To properly say farewell to both Halloween and Día de los Muertos, I’m dedicating this entry to some spooky cuentos and leyendas I grew up with. Since Latin culture doesn’t view death as a final step, rather a transitory stage to the eternal world, we tend to have an odd relationship with the spiritual realm. Paranormal and supernatural happenings are commonly accepted as everyday life. So, stories of ghost appearances, spirits, duendes, Santeria and Voodoo rituals, and scary ass tales are common for most Latinos and also believed to some extent. Whether we choose to dive deep into the rabbit hole or not, Latin culture instills in us an intrinsic understanding and appreciation for the spiritual world. Here are three of the most popular tales or leyendas throughout Latin America:
La Llorona / The Weeping Woman
Everybody should fear the wrath a scorned woman can unleash… That’s the moral of La Llorona. Over the years, many variations have emerged but the one I know is the version in which a beautiful Mexican girl named Maria falls in love with a Spanish conquistador. He courts and seduces Maria, she falls head over heels for him giving birth to two kids as she naively believes his empty promises of matrimony. Eventually he leaves her for a refined Spanish lady. Maria loses her shit, drowns her children and kills herself in an outburst of rage. Talk about overacting huh? She is denied entrance to the afterlife until she finds her murdered children. Thus the weeping at night as she searches for her lost kids by yelling “mis hiiiiiiiiiiijos”. This story terrified me as a kid and ensured I didn’t wander around by myself late at night. Below, check out the awesomely animated version from studioFREAK’s Fantasmagorias series. Find the English version here.
La Lechuza / The Witch-Owl
As is the case with the oral tradition of sharing stories, the origins of the tales morph and adapt throughout time. The version I know of lechuzas (white owls) is that they are actually witches that transform into birds to spy on people and eat out their eyes. Now, I grew up listening to a fair share of creepy stories but the one that kept me up at night was this one. I’ve never been fond of witches and their sneaky ways! According to the story I was told, one time a man shot a scary white owl in a nearby village but the following morning a woman was found shot in the leg in place of the bird. Far-fetched? Absolutely. Still when you grow up in a tiny village that gets pitch black dark at night and you hear the sounds these owls make… Well you get frightened.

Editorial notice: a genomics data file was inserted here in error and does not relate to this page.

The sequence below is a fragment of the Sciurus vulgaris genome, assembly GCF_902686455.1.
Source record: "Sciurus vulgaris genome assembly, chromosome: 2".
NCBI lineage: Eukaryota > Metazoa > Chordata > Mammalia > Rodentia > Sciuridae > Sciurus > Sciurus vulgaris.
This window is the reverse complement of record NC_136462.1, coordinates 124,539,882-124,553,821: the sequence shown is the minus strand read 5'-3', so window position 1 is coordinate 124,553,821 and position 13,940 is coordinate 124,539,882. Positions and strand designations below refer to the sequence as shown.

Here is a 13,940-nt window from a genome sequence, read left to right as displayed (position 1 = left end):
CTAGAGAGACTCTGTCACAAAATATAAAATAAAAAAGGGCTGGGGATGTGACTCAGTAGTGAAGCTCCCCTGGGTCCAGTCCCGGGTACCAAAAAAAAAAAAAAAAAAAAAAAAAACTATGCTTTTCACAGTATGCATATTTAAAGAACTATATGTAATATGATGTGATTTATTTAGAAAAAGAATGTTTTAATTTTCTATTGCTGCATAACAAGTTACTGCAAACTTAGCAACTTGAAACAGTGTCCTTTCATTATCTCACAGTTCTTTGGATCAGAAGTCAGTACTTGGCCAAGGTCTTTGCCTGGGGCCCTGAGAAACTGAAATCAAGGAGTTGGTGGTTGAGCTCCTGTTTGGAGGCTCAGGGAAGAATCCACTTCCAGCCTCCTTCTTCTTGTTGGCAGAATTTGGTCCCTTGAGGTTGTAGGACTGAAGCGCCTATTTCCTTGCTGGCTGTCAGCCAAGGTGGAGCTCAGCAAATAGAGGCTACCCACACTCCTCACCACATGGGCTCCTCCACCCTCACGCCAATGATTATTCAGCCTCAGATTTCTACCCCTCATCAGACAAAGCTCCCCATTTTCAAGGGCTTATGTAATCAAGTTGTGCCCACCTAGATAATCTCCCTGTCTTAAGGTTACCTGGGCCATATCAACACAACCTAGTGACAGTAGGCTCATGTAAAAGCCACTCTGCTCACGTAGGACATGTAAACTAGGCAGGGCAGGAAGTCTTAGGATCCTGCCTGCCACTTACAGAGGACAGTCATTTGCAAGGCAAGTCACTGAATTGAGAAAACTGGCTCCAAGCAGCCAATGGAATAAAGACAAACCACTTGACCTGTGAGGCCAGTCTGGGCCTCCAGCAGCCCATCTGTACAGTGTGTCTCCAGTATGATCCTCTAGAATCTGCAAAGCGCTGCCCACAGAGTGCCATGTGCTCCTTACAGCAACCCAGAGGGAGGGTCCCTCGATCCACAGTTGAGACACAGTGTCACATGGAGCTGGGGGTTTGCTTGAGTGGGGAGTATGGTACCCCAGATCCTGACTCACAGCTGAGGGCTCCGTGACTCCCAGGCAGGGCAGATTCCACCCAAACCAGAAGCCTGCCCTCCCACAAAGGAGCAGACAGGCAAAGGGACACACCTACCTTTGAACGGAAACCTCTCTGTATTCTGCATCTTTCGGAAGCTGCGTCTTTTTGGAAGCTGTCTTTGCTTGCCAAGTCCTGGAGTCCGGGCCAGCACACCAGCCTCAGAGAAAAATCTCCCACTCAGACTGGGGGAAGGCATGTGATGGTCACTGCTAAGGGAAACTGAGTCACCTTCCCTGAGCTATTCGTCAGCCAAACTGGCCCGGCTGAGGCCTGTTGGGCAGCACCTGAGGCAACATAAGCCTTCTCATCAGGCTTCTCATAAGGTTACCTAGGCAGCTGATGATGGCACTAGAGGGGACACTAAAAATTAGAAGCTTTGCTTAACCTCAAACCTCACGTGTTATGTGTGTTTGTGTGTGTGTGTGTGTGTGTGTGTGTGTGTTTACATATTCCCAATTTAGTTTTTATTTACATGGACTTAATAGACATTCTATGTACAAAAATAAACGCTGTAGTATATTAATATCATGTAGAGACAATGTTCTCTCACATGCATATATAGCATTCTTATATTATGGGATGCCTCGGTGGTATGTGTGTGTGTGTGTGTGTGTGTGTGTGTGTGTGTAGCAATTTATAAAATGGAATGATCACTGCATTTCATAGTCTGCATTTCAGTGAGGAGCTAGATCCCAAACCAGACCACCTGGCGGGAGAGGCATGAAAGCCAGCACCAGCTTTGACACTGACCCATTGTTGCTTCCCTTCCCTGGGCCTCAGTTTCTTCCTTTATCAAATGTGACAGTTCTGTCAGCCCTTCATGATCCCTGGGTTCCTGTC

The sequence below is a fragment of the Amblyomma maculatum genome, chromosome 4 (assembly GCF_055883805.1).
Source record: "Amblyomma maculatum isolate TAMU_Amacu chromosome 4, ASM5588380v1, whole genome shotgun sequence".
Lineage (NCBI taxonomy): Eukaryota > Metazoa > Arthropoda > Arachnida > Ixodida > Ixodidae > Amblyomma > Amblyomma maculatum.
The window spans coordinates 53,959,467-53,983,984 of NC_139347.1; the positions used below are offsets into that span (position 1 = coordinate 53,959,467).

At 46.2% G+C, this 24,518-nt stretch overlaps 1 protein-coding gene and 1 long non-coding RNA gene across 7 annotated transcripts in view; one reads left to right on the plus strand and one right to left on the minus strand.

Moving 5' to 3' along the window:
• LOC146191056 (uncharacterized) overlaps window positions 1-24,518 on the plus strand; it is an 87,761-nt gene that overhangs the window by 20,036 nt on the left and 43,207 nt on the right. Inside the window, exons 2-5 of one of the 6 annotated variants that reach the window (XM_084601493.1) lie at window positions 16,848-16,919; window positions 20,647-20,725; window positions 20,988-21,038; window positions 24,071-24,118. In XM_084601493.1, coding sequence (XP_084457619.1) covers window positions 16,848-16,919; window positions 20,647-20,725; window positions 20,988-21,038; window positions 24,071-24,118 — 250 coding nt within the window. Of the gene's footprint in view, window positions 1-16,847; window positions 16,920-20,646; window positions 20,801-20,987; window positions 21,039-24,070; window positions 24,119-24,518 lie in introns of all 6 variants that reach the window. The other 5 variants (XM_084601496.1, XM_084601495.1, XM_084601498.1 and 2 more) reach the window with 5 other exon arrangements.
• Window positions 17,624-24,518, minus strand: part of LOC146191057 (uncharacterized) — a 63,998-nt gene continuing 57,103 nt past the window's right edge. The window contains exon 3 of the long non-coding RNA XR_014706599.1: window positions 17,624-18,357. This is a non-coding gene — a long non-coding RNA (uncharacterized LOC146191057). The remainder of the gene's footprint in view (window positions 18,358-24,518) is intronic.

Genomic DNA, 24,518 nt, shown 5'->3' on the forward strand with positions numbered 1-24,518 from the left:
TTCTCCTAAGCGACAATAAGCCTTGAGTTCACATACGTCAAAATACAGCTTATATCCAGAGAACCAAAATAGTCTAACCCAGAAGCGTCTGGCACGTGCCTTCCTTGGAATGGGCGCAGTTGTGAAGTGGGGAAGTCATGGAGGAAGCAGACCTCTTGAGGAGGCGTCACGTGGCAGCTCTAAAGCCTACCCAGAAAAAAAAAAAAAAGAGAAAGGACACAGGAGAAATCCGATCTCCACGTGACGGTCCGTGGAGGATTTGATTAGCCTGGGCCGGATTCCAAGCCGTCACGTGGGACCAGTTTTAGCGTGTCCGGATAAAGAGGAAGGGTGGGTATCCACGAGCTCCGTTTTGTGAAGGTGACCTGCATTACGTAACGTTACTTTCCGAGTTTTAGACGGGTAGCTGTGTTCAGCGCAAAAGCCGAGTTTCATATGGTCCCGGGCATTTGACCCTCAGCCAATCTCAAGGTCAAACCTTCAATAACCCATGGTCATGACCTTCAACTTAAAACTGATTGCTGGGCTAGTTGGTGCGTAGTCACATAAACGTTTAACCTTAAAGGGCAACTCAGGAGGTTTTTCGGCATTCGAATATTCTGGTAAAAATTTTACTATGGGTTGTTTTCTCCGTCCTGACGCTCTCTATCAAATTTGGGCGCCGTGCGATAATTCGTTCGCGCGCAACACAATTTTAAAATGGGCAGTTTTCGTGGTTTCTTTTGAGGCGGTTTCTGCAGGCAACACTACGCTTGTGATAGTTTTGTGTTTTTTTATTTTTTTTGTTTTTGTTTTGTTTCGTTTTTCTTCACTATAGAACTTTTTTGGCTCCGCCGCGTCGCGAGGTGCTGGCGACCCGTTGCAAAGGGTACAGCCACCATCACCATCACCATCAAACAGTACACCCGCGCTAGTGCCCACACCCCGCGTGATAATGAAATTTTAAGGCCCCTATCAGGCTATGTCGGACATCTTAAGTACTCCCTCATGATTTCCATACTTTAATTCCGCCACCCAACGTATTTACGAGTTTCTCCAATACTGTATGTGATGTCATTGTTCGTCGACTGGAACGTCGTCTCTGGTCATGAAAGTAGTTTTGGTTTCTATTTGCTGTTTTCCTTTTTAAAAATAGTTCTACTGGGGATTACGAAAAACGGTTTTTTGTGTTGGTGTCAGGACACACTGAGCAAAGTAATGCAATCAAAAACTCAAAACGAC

El Silbón / The Whistler
This disturbing story originated in Venezuela and versions vary from person to person. However, the gist is that a dude murdered his father as vengeance because the father killed his mistress. The grandfather punished the dude by tying him to a tree and nonstop whipping his back . To seal the deal, the gramps went medieval on his ass, squeezing lemon and pouring liquor on the dude's back. Before gramps finally released the dude, he cursed him to carry the bones of his dead father with him. But the cherry on top of the shake is that grams also unleashed rabid dogs after him. Now this ghost roams freely looking to kill while whistling hence the name Silbón. They say if one hears a loud nearby whistle not to worry but if the whistling sounds distant, to beware because he’s about to strike! Here is studioFREAK’s version:
I hope you’ve got a slight case of the goosebumps after reading this! Do you know of scary stories such as these? I want to hear ‘em. If not, what are your thoughts on supernatural and paranormal activity? Do you believe in it? Why or why not? Have YOU ever experienced a spooky and unexplainable situation? Tell me, tell me!